Health & Wellness Challenge Day
To keep you connected to LT and current issues and topics discussed in the curriculum, LT will share highlights and resources from the recent Challenge Day. We hope you enjoy these monthly updates!
At the Health & Wellness Challenge Day, held at NewHolly Gathering Hall, LT'19 examined the personal, social, and environmental factors that are "determinants of health," discussed how racism is a determinant of health, and wrestled with a current community issue.
Factors Influencing Health Status:
Social Determinants of Health
The biggest factors driving health status are lifestyle behaviors (smoking, obesity, nutrition, alcohol use, etc.). Lifestyle behaviors are influenced by the social determinants of health, such as income level, early childhood development, ethnicity, and much more.
How do these various determinants contribute to your overall health? Does your neighborhood have safe sidewalks to go for walks? Do you have access to fresh food? Do you have steady employment in a safe environment?
King County in general has excellent health outcomes, but if you pull back the data, you'll quickly see there are huge discrepancies within the county. For example, the average life expectancy in Mercer Island is 86 years, but 25 miles away in Auburn, the average life expectancy is 76 years. What contributes to this 10-year difference? The class spent the day focusing on what drives these inequities and discrepancies.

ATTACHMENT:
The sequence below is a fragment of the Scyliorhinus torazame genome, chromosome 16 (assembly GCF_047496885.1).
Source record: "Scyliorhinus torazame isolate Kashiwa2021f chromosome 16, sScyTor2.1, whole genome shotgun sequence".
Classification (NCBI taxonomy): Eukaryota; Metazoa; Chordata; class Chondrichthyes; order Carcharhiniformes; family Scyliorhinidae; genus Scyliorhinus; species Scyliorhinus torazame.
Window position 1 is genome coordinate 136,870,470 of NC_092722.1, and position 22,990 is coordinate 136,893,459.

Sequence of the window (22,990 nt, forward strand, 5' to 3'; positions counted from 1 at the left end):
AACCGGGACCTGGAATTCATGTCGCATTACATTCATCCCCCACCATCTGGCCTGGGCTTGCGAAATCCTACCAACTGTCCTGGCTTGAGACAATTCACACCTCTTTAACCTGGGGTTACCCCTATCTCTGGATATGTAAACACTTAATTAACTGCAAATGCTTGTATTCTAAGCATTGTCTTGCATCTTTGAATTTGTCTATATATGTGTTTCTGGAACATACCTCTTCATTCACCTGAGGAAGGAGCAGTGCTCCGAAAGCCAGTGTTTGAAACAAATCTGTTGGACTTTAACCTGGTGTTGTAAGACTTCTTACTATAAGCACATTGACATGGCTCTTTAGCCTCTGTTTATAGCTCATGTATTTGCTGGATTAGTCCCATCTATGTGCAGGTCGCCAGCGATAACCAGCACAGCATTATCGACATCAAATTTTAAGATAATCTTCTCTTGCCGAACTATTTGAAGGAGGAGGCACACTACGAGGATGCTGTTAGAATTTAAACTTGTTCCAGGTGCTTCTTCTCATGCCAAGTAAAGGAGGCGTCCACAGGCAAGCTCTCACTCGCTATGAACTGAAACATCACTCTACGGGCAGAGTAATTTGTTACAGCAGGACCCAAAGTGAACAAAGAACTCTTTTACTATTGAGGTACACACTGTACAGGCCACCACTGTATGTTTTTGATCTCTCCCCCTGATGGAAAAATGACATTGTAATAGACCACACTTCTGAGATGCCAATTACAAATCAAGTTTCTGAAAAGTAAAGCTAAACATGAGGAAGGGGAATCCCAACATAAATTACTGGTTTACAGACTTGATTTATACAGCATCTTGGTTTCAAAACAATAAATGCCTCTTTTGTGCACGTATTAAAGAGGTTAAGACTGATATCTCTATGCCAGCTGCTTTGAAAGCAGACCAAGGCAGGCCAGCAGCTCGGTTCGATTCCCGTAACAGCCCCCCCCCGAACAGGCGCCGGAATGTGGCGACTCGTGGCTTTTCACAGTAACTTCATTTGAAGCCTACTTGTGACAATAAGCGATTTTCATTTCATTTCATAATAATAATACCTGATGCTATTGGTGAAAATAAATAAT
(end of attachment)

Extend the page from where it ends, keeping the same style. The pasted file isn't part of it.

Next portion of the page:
How healthy is your community? Check out this interactive website to look at the health of various communities.
It's easy - and perhaps human-nature - to focus on the negatives. But the Curriculum Committee challenged the class to flip the narrative, to not only think about the deficits in communities but to also focus on their strengths and assets.
We must take action. By doing nothing, by being passive, we perpetuate inequities.
Why Does Any of this Matter? Leadership Implications
Dr. Benjamin Danielson, Senior Medical Director, Odessa Brown Children's Clinic and Central Region
Dr. Benjamin Danielson emphasized the importance of listening and learning before jumping to action. As an example, earlier in his career, he developed a framework to help kids with ACES (adverse childhood experiences) do better in school. Soon after implementing the program, he realized it wasn't working. He took a step back to observe what was happening. He realized that many of the kids didn't arrive to school on time so they weren't receiving free breakfast, and they were too hungry to focus on school. By taking a step back, he was able to adjust his plan and provide students with breakfast so they could focus on school.
When talking about health outcomes and how they're often driven by race and income, Dr. Danielson poignantly said, "You should be able to be low-income and still be healthy." There is discrimination and oppression in healthcare, due to internal biases.
What can we do? We must focus on what is impactful. We need to intentionally work with communities that are affected by policies and be sure they are involved in the decisions that will impact them. See Dr. Danielson's slides for ideas, particularly slides 45-50.
Leadership Lessons and Well-Being
Ron Sims, Former Deputy Secretary for the U.S. Department of Housing and Urban Development, and former King County Executive
The day ended with Ron Sims reminding the class that leaders are needed now more than ever, particularly LT leaders, who are collaborative system-thinkers driving positive change. He encouraged the class to be bold and take risks, saying, "People who don't take risks ultimately fail a lot. Life isn't meant to be static."